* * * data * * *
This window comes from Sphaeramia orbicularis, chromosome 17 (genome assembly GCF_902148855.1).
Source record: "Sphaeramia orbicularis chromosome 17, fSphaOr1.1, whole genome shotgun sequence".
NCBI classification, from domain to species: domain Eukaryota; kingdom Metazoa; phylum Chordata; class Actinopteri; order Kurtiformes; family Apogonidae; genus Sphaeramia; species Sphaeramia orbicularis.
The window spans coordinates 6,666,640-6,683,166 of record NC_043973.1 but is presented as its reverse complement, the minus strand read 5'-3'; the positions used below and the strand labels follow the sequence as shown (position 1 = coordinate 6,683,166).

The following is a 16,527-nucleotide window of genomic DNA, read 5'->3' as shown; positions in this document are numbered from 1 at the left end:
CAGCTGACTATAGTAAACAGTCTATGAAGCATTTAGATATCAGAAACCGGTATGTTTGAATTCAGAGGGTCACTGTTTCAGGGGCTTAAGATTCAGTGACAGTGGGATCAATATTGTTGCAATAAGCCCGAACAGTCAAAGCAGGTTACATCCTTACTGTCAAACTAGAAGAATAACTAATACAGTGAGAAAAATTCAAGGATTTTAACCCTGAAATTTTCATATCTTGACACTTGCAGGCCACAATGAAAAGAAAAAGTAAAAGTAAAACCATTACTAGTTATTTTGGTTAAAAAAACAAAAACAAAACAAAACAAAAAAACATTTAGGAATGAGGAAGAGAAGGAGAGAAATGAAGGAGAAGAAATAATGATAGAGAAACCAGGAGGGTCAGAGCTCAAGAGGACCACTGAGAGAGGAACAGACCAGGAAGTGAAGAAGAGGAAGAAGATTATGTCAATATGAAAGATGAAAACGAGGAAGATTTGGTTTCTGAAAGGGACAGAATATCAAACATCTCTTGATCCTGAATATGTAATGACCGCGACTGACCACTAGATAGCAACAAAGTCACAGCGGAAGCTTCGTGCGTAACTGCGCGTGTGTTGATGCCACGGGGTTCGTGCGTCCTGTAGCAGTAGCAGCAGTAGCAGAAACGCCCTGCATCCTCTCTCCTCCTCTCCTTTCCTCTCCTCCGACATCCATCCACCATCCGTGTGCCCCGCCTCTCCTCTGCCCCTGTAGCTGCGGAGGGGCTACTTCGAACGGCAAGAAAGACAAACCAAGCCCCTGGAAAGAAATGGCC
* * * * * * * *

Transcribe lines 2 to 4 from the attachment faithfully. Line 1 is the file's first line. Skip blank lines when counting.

Source record: "Sphaeramia orbicularis chromosome 17, fSphaOr1.1, whole genome shotgun sequence".
NCBI classification, from domain to species: domain Eukaryota; kingdom Metazoa; phylum Chordata; class Actinopteri; order Kurtiformes; family Apogonidae; genus Sphaeramia; species Sphaeramia orbicularis.
The window spans coordinates 6,666,640-6,683,166 of record NC_043973.1 but is presented as its reverse complement, the minus strand read 5'-3'; the positions used below and the strand labels follow the sequence as shown (position 1 = coordinate 6,683,166).